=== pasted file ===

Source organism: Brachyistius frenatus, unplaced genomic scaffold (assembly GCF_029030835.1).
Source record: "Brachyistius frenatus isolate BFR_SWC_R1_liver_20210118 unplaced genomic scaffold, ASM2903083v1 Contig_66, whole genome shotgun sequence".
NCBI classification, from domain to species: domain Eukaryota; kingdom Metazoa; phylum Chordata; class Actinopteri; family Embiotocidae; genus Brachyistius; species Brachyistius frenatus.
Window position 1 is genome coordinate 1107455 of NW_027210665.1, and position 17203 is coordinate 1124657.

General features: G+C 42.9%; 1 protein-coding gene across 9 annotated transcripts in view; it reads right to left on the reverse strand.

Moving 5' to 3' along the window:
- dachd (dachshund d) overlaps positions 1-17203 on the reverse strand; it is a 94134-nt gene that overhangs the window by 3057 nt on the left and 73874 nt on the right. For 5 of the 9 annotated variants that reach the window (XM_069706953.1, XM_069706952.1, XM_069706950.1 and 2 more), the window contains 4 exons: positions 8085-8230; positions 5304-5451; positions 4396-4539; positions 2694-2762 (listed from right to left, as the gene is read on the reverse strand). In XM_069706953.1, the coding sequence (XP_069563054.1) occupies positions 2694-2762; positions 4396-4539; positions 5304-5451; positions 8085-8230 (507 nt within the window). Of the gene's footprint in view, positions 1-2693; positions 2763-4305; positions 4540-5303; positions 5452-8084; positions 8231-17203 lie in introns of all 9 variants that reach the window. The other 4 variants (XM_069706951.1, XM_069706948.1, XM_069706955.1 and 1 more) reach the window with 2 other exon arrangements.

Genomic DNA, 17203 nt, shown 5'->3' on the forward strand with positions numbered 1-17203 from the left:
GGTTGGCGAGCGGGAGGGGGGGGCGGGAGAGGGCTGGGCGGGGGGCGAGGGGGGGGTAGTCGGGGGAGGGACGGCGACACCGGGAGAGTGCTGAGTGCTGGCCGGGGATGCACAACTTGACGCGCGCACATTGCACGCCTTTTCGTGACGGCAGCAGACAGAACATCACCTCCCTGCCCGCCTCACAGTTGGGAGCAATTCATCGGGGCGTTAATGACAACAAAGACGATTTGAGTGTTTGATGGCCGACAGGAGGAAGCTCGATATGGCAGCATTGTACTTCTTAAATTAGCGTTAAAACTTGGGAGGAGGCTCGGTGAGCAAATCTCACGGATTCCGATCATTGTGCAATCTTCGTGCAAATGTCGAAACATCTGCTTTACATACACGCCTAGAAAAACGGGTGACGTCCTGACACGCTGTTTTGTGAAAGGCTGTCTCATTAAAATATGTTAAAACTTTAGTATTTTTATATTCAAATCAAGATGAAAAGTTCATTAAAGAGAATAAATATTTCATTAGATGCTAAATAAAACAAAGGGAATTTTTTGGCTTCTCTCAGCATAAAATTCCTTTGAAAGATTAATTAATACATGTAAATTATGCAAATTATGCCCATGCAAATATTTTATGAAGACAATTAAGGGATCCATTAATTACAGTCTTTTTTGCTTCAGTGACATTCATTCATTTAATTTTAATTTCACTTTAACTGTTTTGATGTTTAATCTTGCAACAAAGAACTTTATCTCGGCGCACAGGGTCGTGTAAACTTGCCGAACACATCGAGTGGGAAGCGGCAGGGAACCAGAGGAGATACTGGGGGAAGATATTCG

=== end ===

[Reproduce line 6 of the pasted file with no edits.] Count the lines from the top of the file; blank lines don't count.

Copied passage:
Moving 5' to 3' along the window: